Clash Of Regional Interests Puts Mufti's Mega Image At Stake

7 June 2015
The Tribune (Chandigarh)
Arun Joshi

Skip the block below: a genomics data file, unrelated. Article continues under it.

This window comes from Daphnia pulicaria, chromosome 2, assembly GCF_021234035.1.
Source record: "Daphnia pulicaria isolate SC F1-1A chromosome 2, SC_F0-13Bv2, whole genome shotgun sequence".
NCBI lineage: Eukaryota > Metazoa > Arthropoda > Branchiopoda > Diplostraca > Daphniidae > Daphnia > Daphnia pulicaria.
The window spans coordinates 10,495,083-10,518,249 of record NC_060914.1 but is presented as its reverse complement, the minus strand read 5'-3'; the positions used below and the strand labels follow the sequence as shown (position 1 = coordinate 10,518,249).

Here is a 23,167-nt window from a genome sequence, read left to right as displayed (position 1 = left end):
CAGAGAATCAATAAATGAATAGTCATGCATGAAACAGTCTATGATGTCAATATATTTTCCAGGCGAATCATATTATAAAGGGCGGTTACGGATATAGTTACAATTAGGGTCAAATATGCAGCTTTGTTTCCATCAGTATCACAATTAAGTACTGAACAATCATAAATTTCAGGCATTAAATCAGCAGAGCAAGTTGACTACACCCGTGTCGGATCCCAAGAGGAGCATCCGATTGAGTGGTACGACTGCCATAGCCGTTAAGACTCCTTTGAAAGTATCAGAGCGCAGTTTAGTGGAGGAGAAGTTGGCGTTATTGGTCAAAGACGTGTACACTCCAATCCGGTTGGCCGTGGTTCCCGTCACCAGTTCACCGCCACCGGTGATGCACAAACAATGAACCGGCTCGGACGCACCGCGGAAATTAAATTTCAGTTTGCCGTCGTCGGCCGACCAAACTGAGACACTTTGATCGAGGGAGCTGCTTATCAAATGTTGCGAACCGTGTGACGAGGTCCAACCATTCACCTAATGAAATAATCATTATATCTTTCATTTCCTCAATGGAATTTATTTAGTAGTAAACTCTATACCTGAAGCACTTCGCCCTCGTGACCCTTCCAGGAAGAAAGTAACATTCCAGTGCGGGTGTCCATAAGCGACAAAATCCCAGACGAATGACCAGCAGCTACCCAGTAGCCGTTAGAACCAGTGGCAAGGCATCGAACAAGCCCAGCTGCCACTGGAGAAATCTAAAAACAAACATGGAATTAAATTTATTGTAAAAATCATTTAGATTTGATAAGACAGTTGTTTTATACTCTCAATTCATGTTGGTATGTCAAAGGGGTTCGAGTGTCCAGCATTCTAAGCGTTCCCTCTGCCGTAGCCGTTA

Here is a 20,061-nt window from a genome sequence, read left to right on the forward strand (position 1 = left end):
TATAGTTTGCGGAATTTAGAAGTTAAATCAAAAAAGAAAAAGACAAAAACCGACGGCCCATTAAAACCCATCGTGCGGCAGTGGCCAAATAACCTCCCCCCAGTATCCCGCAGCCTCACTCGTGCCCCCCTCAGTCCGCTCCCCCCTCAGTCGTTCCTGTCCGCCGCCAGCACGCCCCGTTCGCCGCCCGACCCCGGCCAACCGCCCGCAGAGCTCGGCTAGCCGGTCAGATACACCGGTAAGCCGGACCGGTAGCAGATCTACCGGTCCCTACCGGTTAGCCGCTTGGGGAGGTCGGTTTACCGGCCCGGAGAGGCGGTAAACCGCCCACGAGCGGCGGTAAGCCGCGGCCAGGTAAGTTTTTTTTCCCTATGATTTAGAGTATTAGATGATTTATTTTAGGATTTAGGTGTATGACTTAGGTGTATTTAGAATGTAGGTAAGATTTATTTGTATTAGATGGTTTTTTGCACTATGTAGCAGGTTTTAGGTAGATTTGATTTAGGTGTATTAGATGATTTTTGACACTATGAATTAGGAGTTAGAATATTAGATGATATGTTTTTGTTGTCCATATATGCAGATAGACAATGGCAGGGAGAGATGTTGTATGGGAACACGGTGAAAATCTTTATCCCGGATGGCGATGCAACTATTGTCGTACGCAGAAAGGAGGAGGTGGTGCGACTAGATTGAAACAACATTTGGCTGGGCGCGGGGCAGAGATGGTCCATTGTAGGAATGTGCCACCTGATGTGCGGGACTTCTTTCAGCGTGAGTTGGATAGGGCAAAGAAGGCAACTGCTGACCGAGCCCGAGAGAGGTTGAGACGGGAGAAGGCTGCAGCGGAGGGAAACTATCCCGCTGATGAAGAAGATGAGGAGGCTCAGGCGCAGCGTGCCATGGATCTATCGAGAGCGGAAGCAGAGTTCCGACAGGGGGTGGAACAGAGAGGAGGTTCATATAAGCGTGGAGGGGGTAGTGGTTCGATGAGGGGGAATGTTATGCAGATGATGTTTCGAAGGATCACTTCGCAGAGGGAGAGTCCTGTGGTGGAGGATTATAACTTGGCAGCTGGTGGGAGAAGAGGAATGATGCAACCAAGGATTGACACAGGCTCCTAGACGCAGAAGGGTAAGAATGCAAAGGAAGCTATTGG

Jammu: The 'historic' PDP-BJP coalition government was aboard on March 1 after a long spell of uncertainties over the tie-up between North Pole and South Pole but its plane is yet to take off even as it completes 100 days in office on June 8. Some unforeseen and few predictable snags in the coalition have kept its wings on hold. It's early days yet - is the line of the government viewed against the backdrop of an enormously ambitious agenda that it had set out to fulfil in which the order of regional and communal harmony figured prominently. Mufti Mohammad Sayeed was chosen the captain to steer the state out of a difficult situation - devastating floods had distressed the population in parts of the state. The road ahead was blocked by severe financial crunch. The political, communal and regional polarisation were hurting almost everything. Mufti Sayeed, a veteran politician and experienced administrator, was projected as someone who had acceptability in all three regions of the state. Plus, he offered a rare opportunity to Prime Minister Narendra Modi and the BJP to resolve the festering Kashmir issue. The rare combination of a hardline and separatist-minded Kashmiri Muslim PDP joining hands with ultra Hindu nationalist BJP was seen as a unique opportunity for both. 'It was a win-win situation for both of them,' renowned economist and now Finance Minister in the state Haseeb Drabu had declared and his BJP partner in the negotiations Ram Madhav had echoed the sentiments. Mufti had a record to support the halo that was built around him. His first stint as Chief Minister from 2002-2005 had brought about a significant collection of changes in Kashmir. People had felt secure. Anti-terror law POTA was taken off the statute book. There was a 'feel good' factor. This image was placed before Prime Minister Narendra Modi. The prospects of the attractive results of the PDP-BJP alliance were so dazzling for him that he put the seal on the coalition, hoping that his image among Muslims in the country would go up. The greater lure, as was sold to him by Ram Madhav, was that the Kashmir crisis that had been haunting the nation and had become a sore point between India and Pakistan relations would find a lasting solution. The plan was irresistible. Today more than anyone else, Modi and Mufti know that the spate of controversies and the clash of interests and ideologies have mired the beginning and spoiled the atmospherics. The sense of security that the citizens in Kashmir had is fading. Militants are staging a comeback, security forces are feeling abandoned. The defining narrative of the day speaks of regional and communal differences. The coalition partners are part of this narrative. It is unfortunate but unchecked. 'The vote for change', the theme that Mufti Sayeed had chanted all along during the stiff poll campaign, was credited to Pakistan, militant groups and separatists. That beginning beset the coalition, and the BJP came out with retaliatory rhetoric. The arch of development and harmony was replaced by a war of words, which is still on. These controversies have not allowed the seeds of governance to sprout. The mega image of Mufti Sayeed is at stake. It's not too late as yet - the scales can still be tilted and there is a long period ahead - only 100 days have gone, 2090 days are still lying ahead. Performance card: Highs: * Readiness during flood threat: The government set into motion its entire administration when heavy rains caused a threat of flood in March * Reaching out to Bollywood: Mufti Mohammad Sayeed led his government's outreach to invite Bollywood to Kashmir in an attempt to boost tourism * Tourism back on roll: The industry had suffered severe setback by the devastating flood last year. Mufti outreach helped the tourism industry get back on its feet * Resolving Jammu protests: Tension flared in Jammu after the death of a Sikh protester during a demonstration. The government acted quickly and saved the situation from further flare up. Lows: * Recruitment policy: The government had to redo its controversial new policy on recruitment of youth in the state after it came under severe criticism. * Masarat controversy: The controversy surrounding release and subsequent detention of separatist leader Masarat Alam. * Settlement of Pandits: The plan to construct isolated settlements for migrant Kashmiri Pandits created a political storm with separatists vowing to oppose it. * AFSPA: Continuous flip-flop between coalition partners with the PDP advocating its revocation and BJP supporting its continuation * Engaging separatists: PDP's urge to involve separatists and Pakistan has not been positively responded by the BJP and the PDP has come under pressure for going lenient on separatists.